Dantès washes onto a desert island and encounters Luigi Vampa, a smuggler and thief. Vampa persuades Dantès to fight Jacopo, a traitor whom they intended to bury alive. Dantès defeats Jacopo but makes a deal with Vampa to let him live; Jacopo vows to serve Dantès for the rest of his life. Dantès joins the smugglers for three months, leaving when they arrive at Marseille. Not recognizing him, Morrell tells Dantès that his father committed suicide upon learning of his imprisonment and that Mercédès has married Mondego. Danglars took over Morrell's shipping company after Morrell made him a partner. Dantès goes to the island of Monte Cristo, finds Spada's treasure and vows revenge on Mercédès, Mondego and the other conspirators. Dantès becomes the "Count of Monte Cristo". He hires Vampa to stage a kidnapping of Mondego's son Albert and then "rescues" him, inviting the boy to his residence. In return, Albert invites the count to his sixteenth birthday at the Mondegos' residence. Dantès meets with Villefort to discuss a shipment of unspecified property. Mondego meets with Villefort later that evening and mentions that his son heard Monte Cristo use the words gold, shipment and Spada. They believe the shipment is treasure and plot to steal it.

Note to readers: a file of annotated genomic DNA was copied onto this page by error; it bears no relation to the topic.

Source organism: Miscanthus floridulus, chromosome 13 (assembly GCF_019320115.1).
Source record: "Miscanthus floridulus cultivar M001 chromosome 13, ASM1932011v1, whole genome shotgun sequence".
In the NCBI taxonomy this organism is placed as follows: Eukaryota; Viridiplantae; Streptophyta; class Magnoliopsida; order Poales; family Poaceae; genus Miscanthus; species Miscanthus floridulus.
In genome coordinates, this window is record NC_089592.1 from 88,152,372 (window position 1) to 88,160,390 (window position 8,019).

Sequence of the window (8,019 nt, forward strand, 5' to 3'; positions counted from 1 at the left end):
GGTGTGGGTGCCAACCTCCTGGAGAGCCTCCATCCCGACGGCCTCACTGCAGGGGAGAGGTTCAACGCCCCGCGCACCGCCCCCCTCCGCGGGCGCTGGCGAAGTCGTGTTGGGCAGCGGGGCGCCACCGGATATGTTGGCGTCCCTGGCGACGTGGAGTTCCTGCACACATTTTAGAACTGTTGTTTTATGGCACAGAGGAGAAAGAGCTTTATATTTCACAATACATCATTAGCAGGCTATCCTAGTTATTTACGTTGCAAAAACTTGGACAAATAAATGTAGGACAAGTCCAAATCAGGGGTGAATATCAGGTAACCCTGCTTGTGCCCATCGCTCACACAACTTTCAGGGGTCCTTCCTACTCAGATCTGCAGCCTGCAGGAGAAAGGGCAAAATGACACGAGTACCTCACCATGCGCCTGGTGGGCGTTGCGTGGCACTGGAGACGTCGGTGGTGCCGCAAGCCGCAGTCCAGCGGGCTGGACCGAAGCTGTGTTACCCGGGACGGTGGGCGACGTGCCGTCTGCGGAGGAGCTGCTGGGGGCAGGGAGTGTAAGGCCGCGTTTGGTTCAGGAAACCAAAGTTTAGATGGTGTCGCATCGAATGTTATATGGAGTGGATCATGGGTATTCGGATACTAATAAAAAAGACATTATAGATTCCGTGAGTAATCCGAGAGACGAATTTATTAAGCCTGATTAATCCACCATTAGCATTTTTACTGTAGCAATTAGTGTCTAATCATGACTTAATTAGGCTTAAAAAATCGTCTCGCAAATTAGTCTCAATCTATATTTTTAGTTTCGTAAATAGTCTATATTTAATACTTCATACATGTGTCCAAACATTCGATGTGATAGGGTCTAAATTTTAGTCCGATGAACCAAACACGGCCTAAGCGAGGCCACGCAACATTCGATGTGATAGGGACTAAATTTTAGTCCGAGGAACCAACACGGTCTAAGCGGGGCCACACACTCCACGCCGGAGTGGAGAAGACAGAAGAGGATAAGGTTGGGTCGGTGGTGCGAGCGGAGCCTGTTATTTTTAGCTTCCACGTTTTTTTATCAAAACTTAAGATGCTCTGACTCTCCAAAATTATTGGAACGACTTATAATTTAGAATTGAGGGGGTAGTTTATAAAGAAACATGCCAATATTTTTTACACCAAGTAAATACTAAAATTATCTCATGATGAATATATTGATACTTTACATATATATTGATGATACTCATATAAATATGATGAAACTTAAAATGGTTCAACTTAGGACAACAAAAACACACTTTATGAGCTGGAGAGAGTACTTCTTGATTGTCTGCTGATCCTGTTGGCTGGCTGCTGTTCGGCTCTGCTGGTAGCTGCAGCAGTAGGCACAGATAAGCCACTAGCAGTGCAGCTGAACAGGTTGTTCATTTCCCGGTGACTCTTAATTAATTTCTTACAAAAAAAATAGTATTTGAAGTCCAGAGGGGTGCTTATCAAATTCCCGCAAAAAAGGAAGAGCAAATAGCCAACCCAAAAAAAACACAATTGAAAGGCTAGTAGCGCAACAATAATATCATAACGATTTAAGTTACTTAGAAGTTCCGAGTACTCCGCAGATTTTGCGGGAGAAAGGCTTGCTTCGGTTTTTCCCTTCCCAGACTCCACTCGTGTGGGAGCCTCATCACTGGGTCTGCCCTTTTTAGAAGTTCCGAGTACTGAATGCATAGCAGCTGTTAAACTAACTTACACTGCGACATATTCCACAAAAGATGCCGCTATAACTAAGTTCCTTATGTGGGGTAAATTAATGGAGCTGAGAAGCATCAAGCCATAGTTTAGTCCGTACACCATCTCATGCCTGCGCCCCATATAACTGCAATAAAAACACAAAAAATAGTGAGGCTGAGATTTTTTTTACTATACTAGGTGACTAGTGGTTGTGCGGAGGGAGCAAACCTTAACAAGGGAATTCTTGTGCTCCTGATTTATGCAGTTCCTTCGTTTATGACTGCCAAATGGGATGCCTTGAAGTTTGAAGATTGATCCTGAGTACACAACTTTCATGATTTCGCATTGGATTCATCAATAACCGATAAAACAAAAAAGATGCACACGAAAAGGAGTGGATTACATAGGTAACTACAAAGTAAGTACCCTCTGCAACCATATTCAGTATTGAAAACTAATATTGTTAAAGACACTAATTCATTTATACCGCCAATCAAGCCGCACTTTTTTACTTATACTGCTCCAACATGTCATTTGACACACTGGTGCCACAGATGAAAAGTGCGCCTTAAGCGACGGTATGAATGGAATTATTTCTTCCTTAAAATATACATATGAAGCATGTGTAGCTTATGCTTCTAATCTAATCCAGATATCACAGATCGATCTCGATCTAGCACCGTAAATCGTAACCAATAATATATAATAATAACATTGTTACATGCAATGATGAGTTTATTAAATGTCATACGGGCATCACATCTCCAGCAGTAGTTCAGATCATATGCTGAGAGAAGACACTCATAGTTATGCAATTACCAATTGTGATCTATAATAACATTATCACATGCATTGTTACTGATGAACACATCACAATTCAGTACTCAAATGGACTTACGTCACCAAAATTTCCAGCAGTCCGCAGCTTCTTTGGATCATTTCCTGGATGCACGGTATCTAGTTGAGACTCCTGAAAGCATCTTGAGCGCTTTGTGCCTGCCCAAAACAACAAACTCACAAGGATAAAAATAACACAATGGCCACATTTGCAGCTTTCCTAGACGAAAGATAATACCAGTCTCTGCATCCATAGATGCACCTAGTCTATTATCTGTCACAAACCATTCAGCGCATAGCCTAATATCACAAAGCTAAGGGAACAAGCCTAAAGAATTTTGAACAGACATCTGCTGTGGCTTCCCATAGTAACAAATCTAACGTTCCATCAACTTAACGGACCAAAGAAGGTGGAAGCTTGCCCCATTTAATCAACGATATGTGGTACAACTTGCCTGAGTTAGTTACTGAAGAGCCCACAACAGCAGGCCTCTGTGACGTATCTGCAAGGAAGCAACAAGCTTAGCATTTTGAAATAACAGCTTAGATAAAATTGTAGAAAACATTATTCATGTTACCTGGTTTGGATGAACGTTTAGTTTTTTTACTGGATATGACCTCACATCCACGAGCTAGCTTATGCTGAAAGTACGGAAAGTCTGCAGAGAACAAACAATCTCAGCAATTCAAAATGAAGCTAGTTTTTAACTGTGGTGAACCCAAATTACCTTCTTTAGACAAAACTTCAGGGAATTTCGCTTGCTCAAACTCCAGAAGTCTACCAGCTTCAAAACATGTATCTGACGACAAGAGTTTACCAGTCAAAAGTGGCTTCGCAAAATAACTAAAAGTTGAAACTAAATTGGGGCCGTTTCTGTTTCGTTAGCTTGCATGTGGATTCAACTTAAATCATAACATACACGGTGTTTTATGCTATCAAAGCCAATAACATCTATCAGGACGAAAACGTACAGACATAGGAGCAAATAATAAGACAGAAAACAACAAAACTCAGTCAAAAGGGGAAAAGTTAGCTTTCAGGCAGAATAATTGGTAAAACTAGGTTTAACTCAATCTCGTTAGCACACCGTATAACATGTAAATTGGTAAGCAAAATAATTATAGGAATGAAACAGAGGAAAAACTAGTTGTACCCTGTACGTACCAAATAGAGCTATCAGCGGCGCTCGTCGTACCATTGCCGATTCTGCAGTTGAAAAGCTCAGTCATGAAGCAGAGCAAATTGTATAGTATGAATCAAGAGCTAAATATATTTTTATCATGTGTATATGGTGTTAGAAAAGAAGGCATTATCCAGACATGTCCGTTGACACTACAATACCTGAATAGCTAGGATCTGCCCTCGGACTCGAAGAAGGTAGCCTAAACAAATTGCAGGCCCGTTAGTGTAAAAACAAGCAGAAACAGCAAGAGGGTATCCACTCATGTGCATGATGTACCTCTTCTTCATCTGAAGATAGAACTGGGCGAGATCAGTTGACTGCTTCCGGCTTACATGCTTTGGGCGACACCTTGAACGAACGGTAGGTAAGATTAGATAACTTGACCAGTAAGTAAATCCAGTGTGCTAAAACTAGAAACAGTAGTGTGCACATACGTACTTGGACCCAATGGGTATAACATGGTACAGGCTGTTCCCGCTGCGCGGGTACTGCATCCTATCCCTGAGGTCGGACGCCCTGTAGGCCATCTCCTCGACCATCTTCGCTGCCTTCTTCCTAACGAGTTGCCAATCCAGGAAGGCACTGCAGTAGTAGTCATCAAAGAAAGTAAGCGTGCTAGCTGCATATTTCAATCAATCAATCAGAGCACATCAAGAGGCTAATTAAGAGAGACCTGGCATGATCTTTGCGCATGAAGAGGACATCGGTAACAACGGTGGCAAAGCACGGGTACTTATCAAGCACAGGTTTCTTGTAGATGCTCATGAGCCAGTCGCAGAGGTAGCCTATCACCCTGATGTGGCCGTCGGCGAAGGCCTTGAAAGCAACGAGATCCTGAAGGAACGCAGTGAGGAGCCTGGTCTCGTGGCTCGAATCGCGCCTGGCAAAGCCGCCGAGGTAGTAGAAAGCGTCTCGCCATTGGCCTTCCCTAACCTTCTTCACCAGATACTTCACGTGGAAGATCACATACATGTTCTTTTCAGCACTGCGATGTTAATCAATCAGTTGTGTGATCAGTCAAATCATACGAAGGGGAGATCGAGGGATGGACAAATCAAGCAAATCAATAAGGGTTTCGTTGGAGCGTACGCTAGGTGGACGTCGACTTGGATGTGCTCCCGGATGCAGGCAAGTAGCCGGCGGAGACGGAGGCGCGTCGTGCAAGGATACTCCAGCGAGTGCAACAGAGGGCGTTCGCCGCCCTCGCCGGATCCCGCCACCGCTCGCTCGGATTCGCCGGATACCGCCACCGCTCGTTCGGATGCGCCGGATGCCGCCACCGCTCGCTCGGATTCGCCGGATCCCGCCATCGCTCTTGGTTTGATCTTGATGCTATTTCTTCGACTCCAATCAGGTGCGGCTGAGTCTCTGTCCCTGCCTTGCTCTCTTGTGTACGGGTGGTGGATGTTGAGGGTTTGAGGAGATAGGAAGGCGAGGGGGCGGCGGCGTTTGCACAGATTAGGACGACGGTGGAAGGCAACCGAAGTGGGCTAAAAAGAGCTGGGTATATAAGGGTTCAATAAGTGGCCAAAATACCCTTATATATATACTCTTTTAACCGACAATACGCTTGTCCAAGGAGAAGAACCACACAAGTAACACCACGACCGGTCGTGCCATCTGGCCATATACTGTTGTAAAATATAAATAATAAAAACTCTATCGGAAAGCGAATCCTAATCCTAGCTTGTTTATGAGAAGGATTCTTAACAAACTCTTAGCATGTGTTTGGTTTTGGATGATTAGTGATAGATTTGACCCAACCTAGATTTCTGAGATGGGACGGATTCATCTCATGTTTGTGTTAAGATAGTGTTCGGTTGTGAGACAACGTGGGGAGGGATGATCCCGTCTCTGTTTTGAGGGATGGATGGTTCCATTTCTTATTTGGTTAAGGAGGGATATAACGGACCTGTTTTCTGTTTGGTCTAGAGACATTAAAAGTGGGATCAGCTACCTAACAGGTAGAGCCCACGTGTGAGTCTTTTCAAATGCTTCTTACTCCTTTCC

At the party, Mercédès recognizes Dantès, with whom she is still in love. Jacopo allows her to hide in Monte Cristo's carriage to speak with him, wanting his master to abandon his obsession with revenge and simply live his life. Dantès does not admit to being her former lover, but accidentally says 'Edmond Dantès'; Mercédès had never mentioned Edmond's last name. Dantès confronts Danglars with the police in tow; Danglars fights Dantès, who reveals his true identity before having Danglars arrested. Dantès gets Villefort to confess that he persuaded Mondego to kill Clarion in return for telling Mercédès that Dantès was executed. Villefort is charged with conspiracy to murder, and realizes Monte Cristo's true identity before being imprisoned.